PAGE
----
If you’ve recently updated your computer, you may have noticed a Windows 10 button appear in the system tray (near the clock). This button allows you to register your interest for Windows 10 and we believe that filling in the form may then automatically upgrade your PC to Windows 10 on release – we’re not currently sure if it actually asks you at that point! Our thought on this is to hold off registering to see if its generally painless or is likely to cause issues on an existing computer. If you do absolutely have to try it, then our advice would be to install it on the least used PC in your office to see if it causes problems before rolling it across your entire domain.

As ever, if you’d like more advice please call us nearer the time to discuss in full. Andy has a Windows 10 course booked and I’ll be installing it pretty much on day one to gain familiarity with the product.

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Microsoft have recently announced that their premium telephony & collaboration software, Lync, is now Skype for Business. The new name brings many changes to the way the product was previous laid out as well as various new features. The only issue seems to be that although the release date is noted as April 14 2015, it doesn’t actually seem to be available anywhere! Office 365 still lists Lync 2013, as does the Apple store. We think it should start replacing Lync in the coming weeks though. No word on whether this is a forced upgrade but we’re presuming that Lync will continue to exist alongside Skype for Business for a while to come. More information below:

Skype for Business

*Edit*

Microsoft have now pulled it together and this update has fully rolled out. You should see that Lync is now Skype for Business. Cue obvious question: “So I now have two versions of Skype on my computer?” Yes, unfortunately you do!

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You may have recently received a mail from Outlook / Office 365 regarding the new clutter feature. This is a system which learns which mails you are likely to ignore (through your actions) and moves them to a new folder named ‘Clutter’. These are mails that you may genuinely want to receive but may not always want to read. This would be things like virus alerts from your Antivirus vendor, special offers from companies you regularly buy from and news items. The idea being to de-clutter your inbox and stop you missing genuine mails between all the daily junk you may receive.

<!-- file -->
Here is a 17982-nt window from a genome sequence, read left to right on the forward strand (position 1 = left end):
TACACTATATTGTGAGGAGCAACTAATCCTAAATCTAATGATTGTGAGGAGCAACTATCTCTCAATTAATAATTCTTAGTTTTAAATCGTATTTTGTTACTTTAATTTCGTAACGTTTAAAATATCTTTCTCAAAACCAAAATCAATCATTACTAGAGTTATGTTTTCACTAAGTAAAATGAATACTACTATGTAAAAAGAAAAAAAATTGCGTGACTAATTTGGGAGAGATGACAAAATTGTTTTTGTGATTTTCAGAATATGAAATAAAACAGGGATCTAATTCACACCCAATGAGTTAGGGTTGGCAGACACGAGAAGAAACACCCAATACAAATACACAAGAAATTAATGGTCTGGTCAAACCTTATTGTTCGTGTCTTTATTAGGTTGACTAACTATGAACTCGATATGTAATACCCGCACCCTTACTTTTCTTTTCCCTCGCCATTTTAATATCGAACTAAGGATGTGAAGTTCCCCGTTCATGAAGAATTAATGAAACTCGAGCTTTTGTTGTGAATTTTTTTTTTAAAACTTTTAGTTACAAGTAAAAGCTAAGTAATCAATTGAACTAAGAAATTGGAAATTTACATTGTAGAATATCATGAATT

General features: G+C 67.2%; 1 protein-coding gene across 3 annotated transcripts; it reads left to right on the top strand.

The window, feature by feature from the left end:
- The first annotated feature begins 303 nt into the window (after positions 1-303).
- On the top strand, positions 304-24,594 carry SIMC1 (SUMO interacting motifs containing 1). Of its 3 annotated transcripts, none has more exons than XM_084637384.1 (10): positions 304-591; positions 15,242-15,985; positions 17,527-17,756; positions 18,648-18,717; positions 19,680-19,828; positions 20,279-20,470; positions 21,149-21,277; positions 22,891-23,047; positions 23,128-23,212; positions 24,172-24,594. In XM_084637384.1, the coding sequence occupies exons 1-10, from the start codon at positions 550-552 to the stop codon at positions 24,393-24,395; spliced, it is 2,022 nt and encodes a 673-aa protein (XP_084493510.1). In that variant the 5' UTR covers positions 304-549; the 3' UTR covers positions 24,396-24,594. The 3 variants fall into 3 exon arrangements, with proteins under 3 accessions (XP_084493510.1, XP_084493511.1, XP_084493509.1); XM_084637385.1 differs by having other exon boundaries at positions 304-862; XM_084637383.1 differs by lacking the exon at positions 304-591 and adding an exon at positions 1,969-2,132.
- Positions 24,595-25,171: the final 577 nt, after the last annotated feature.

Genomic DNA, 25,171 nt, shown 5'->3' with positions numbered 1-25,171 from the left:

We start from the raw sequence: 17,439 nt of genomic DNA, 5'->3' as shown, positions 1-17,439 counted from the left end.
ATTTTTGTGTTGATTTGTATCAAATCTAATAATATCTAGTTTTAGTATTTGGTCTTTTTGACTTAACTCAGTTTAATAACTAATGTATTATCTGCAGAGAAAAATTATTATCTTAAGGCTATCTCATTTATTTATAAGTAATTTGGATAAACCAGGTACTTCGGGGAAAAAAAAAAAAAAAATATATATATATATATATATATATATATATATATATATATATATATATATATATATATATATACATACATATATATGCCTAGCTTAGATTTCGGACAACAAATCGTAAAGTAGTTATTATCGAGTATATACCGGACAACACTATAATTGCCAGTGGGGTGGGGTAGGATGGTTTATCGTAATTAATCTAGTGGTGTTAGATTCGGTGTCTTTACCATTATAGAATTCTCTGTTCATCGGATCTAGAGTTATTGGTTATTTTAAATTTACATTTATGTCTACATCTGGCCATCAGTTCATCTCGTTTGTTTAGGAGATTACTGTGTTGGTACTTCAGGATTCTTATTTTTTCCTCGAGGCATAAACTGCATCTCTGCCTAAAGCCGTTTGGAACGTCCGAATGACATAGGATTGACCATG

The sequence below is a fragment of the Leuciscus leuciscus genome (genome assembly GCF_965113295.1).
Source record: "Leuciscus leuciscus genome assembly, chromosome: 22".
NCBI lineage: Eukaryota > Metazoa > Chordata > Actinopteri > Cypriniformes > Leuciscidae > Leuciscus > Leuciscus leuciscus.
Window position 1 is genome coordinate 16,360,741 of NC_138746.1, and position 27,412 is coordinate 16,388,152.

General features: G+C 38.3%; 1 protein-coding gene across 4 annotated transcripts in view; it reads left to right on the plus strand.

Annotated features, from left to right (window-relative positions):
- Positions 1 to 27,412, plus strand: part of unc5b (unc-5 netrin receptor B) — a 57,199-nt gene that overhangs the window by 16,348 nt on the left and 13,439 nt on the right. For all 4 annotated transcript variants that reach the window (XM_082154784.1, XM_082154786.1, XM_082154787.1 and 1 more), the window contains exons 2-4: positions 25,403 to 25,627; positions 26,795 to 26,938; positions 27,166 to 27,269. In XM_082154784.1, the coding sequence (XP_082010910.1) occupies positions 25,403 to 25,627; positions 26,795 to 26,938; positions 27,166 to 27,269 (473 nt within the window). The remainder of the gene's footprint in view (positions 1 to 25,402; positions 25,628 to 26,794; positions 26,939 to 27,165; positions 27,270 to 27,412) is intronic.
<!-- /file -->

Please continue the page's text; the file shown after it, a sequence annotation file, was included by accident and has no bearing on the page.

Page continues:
If you find you never read mail from a particular sender, you may want to them to your junk filter or create a rule to delete them on receipt (or simply un-subscribe from the mailing list if its a trusted sender – never un-subscribe from unsolicited spam emails of course!) but the de-clutter feature can definitely be a help when trying to clean up your inbox.

One point to note about this – it would not surprise us at all if spammers were to jump on this bandwagon and try and disguise virus or ‘phishing’ type mails such as this. To ensure the de-clutter mail is genuine, please hover your mouse over the links on the mail before you click them and check they point to outlook.office365.com. You can test this by hovering your mouse over the following link or clicking it if you’d like to enable this feature (noting of course that this can only be enabled if you have an Office 365 account!)

Click here to turn on Clutter

Please give us a shout via the normal channels if you’d like more information on this feature.